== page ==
If you’ve never been, go to the Palouse, or Crater Lake, or the Grand Prismatic Spring, or Multoma Falls, or the Antelope Valley, or Angel Oak, or the Maroon Bells, or Lake Tahoe, or the Berkshires, or Acadia National Park. When looking at any of them at all, it shouldn’t take you more than a second to figure out why millions of people have been willing to die and kill to defend their portions of it. Living amid that kind of beauty drives people insane, they develop a desperate attachment to everything about it – not just the sights and the climate, but the way the landscape allows them to live. The very makeup of their personality becomes everything they associate with the lifestyle their region provides. They often feel as though they’re Texans or Southerners before they are people, they are not just proud of living among such beauty, they feel, in some ways, that they ARE that beauty. No matter how horrible their life circumstances, at least they get to feel pride in where they come from. And to remain part of something so beautiful, they would be willing to perform some of the ugliest acts on Earth. For such a lifestyle, they’re willing to kill millions, enslave millions, rape millions, kill millions more by rejecting progress and science, and what seems on the surface like such an idyllic place to live is often a nightmare – a nightmare all the worse because most people can’t compromise themselves socially or professionally by admitting that their lives are anything but a benevolent dream.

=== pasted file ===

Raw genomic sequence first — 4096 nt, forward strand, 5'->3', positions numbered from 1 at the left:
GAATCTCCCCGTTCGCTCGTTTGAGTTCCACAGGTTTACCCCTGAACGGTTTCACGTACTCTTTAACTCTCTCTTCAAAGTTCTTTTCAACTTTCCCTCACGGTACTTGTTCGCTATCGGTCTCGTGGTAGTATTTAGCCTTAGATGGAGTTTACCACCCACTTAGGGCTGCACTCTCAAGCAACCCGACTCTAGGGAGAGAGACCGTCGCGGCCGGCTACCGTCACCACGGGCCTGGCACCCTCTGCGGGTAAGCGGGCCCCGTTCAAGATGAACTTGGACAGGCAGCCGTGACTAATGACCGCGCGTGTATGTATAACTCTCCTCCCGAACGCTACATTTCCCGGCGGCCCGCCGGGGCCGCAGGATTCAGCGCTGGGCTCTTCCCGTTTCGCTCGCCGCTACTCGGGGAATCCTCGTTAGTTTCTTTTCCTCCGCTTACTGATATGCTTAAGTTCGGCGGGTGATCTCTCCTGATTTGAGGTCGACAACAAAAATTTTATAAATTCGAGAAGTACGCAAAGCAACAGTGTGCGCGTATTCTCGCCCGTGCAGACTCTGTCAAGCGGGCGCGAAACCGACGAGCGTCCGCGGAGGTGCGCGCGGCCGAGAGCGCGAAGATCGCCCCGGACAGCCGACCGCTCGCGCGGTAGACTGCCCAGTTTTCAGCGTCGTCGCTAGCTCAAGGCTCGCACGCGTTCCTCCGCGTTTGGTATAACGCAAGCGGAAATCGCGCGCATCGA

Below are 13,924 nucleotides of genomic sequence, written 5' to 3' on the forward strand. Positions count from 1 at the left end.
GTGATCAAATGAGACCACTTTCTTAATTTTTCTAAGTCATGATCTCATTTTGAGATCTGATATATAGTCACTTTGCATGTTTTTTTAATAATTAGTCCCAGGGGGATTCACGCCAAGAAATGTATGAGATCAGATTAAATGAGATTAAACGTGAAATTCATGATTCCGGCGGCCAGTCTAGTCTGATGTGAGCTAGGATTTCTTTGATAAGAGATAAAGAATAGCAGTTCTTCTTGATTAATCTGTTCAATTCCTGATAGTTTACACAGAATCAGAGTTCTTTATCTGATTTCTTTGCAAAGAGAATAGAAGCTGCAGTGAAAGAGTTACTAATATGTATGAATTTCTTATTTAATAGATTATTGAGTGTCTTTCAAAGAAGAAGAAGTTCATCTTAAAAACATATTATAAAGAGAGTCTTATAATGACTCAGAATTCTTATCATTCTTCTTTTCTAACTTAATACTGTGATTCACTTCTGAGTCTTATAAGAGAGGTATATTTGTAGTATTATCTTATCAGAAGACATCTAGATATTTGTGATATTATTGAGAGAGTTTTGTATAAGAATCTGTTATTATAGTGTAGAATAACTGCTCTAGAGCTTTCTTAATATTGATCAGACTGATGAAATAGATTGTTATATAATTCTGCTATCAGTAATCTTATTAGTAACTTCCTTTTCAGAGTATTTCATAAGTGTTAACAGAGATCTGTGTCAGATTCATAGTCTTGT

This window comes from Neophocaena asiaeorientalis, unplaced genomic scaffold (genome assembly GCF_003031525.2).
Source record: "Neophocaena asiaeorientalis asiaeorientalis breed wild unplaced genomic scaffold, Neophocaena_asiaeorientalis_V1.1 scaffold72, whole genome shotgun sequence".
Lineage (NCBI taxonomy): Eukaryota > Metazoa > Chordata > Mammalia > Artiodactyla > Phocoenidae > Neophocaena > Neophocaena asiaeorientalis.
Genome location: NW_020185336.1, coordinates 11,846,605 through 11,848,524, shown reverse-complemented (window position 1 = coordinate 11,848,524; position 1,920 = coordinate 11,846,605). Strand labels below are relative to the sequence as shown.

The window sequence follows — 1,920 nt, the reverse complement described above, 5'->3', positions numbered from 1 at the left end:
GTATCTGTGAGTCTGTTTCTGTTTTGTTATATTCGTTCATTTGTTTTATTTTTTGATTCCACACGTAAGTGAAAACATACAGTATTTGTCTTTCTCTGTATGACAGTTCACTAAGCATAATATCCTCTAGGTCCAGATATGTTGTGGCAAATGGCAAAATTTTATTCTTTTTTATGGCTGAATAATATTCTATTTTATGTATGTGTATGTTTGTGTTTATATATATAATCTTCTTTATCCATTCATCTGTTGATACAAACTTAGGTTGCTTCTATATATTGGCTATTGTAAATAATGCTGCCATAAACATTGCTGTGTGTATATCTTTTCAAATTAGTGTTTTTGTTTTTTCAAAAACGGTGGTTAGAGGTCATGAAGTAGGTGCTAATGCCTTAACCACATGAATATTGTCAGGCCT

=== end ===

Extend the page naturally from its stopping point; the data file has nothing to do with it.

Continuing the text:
But if their lives are nightmares, all that remains to take pride in is the land to which they were born and the lifestyle which it affords – if they can make that way of life seem better than others, so billions of humans reason, perhaps they can convince themselves too that their lives are wonderful.

It’s probably an accident of evolution, but pride matters more to people than survival. There are some humiliations so great that the vast majority of humanity would much rather die than experience them, and would much rather kill than experience them. How many people in the 20th century West committed suicide to avoid exposure as what society then termed a ‘sexual deviant.’ How many people in the Soviet sphere committed suicide rather than face political charges that were usually false and almost always justifiable? How many people kill themselves every year to avoid financial ruin? Americans did not fight Vietnam for eleven years because our existence was threatened, we fought Vietnam for so long because we didn’t want to lose a war for the first time. The US didn’t go into Iraq to install democracy, and we didn’t do it for oil money either, we did it because we felt humiliated after 9/11 and smashed something so the world might know not to fuck with us again. And whether they’re Proud Boys invading the capital or al-Qaeda recruits with bombs strapped to their chests or 1924 Nazis marching in Munich, it’s usually not the people with nothing who become terrorists; people with nothing are too busy trying to survive. It’s usually people who have at least some means, but less than they used to, and whose means therefore bring them no satisfaction because all they can think of is their loss. They are tasting uncertainty for the first time and feel as though the floor of their life expectations crumbles beneath them.